If you’d like to learn a few of my tricks this month I will be sharing some of our family recipes. I also hold occasional cooking classes in my home to show people how to make really simple meals for their families, utilising each ingredient to the max.
The first recipe I am sharing today is Wilco’s dinner. Wilco is my youngest and cheekiest child. He’s the baby of our family and so we all run circles around him. As he’s grown up we have found he’s more of a ‘bits and pieces’ kind of kid. His plate always has a raw veg, a cooked veg, some good protein, and a cup of bone broth either straight up or with rice or pasta, plus apple cider vinegar for dipping his vegetables. He loves vegetables – most nights his vegetables are removed from his plate so he will eat his other dinner first! Once his soup and protein are gone the veg get eaten, usually dipped piece by piece in apple cider vinegar. Give him a piece of cheese with that and a little pate and the kid is sorted and Mummy is happy.
I think these kinds of meals work for children of all ages, as they’re colourful and there’s lots of variety. Plus when things look fun kids are generally more likely to eat them! You can mix and match elements from any of the recipes from the next five weeks. I also have lots of different ideas on my Instagram account!
Michelle Schoeps Organic Quick Bone Broth (Makes 10L)
2 or 3 chicken carcasses, a kilo of chicken wings + 2 pieces of osso bucco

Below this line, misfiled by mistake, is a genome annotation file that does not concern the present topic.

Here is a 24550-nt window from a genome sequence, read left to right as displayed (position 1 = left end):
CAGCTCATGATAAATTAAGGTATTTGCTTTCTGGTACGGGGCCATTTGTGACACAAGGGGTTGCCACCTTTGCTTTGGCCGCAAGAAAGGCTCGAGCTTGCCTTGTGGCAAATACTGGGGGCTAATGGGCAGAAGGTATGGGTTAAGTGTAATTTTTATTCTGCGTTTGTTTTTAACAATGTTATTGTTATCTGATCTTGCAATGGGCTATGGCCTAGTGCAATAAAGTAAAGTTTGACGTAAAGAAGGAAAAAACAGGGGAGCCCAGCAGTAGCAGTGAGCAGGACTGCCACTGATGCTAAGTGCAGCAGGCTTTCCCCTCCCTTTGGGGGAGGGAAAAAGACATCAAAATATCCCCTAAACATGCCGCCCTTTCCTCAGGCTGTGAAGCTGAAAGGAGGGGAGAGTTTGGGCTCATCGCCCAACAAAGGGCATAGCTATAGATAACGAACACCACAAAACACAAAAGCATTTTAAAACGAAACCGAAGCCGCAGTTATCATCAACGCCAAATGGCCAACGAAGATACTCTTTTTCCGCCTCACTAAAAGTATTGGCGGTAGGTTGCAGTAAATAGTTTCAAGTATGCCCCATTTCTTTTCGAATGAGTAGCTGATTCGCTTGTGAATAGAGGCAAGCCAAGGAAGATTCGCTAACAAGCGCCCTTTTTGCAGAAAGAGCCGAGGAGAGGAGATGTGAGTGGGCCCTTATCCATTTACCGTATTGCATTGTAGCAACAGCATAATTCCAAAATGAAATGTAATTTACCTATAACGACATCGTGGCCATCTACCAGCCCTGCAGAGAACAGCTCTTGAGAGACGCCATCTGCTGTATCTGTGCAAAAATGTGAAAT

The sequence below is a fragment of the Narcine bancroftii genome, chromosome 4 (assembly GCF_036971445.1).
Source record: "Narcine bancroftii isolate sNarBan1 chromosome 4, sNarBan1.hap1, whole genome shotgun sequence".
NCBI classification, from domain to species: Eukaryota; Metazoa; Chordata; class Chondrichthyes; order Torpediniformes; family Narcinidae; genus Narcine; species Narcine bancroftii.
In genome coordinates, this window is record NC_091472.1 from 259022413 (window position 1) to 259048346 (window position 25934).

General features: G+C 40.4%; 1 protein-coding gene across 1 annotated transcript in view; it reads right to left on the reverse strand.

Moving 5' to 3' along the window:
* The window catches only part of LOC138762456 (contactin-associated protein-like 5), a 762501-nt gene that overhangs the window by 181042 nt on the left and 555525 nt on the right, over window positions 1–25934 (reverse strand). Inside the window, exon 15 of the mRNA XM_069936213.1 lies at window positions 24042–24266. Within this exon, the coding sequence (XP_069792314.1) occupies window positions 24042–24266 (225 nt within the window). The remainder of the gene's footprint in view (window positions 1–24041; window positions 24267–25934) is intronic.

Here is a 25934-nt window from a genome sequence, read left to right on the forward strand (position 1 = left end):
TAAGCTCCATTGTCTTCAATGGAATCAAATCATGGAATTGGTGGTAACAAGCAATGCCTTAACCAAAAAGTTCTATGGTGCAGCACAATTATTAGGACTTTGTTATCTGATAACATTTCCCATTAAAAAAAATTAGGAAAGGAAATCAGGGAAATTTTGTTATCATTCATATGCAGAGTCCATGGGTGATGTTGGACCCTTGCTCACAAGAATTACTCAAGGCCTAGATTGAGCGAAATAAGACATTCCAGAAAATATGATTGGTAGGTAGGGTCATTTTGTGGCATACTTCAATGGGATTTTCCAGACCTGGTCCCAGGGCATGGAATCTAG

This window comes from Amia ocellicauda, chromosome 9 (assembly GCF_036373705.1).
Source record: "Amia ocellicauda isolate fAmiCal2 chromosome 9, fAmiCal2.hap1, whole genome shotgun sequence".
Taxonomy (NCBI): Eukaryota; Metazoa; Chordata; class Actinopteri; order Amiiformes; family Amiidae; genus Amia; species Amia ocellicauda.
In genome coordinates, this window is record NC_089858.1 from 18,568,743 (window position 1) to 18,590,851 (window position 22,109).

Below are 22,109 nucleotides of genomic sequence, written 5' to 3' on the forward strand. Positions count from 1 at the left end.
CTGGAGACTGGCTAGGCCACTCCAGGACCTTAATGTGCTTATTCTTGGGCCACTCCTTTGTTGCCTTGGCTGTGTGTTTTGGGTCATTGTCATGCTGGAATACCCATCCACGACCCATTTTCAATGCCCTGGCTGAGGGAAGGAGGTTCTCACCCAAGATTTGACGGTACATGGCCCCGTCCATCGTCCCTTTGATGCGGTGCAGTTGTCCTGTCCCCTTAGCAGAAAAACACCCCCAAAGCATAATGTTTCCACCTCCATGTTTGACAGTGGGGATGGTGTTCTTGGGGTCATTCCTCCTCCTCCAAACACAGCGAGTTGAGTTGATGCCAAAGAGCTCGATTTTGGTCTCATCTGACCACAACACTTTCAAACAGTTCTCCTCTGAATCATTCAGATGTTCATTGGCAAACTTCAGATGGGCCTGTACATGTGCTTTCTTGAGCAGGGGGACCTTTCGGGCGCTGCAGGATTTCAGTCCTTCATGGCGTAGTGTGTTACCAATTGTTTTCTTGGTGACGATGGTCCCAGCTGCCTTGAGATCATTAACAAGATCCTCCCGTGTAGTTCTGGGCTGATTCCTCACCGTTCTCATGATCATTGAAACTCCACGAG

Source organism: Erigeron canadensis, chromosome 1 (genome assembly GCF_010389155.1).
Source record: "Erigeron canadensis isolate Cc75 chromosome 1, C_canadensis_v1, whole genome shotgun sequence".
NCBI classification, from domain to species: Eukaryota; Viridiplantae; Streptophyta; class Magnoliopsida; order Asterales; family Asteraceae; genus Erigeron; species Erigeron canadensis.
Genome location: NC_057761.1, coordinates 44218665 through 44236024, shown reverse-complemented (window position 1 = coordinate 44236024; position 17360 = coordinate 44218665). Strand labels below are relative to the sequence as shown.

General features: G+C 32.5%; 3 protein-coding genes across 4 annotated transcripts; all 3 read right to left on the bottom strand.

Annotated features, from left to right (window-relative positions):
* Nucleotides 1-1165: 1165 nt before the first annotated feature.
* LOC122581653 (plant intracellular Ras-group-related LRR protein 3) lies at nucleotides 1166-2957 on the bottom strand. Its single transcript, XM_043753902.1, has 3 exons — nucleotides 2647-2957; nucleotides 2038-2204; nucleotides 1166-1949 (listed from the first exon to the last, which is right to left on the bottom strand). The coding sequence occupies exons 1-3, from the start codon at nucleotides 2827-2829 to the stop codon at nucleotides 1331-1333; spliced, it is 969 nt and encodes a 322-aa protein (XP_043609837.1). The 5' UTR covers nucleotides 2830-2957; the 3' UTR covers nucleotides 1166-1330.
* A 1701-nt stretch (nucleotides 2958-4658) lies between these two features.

1 leek including the green stalks (wash well)
3 carrots (peeled)
A head of garlic cut through the middle
1 bay leaf
Leaves from 1 bunch of celery
A splash of apple cider vinegar
Himalayan sea salt (to taste)
Peppercorns (to taste)
To make Wilco’s Dinner
Any in-season organic vegetables such as avocado, capsicum, celery, cucumber, radish, carrots, tomatoes etc
1 cup organic jasmine rice
Sweet potato and waxy potatoes, like Dutch creams
Organic chicken breast
Day old good sourdough bread
1 cup Love and Bones Broth or any good quality homemade bone broth/stock
1-2 garlic cloves
Apple cider vinegar, for dipping
1 cup coconut oil
1 teaspoon of sweet paprika
1/2 cup of flour
Himalayan sea salt
Freshly ground pepper
For the MSO Organic Quick Bone Broth
I use MSO Love and Bones Broth in all of our family meals. Below is a quick, easy-to-make Love and Bones Broth recipe for you and your family.
Place all ingredients into a 10 litre pot and fill the pot with filtered water to within a couple of inches of the top of the pot. Place in the oven at 110 degrees celsius and cook for up to 8 hours, or on the stovetop at the lowest possible heat so it’s just simmering. Strain through a fine sieve and portion into glass Pyrex containers and freeze for easy dinners.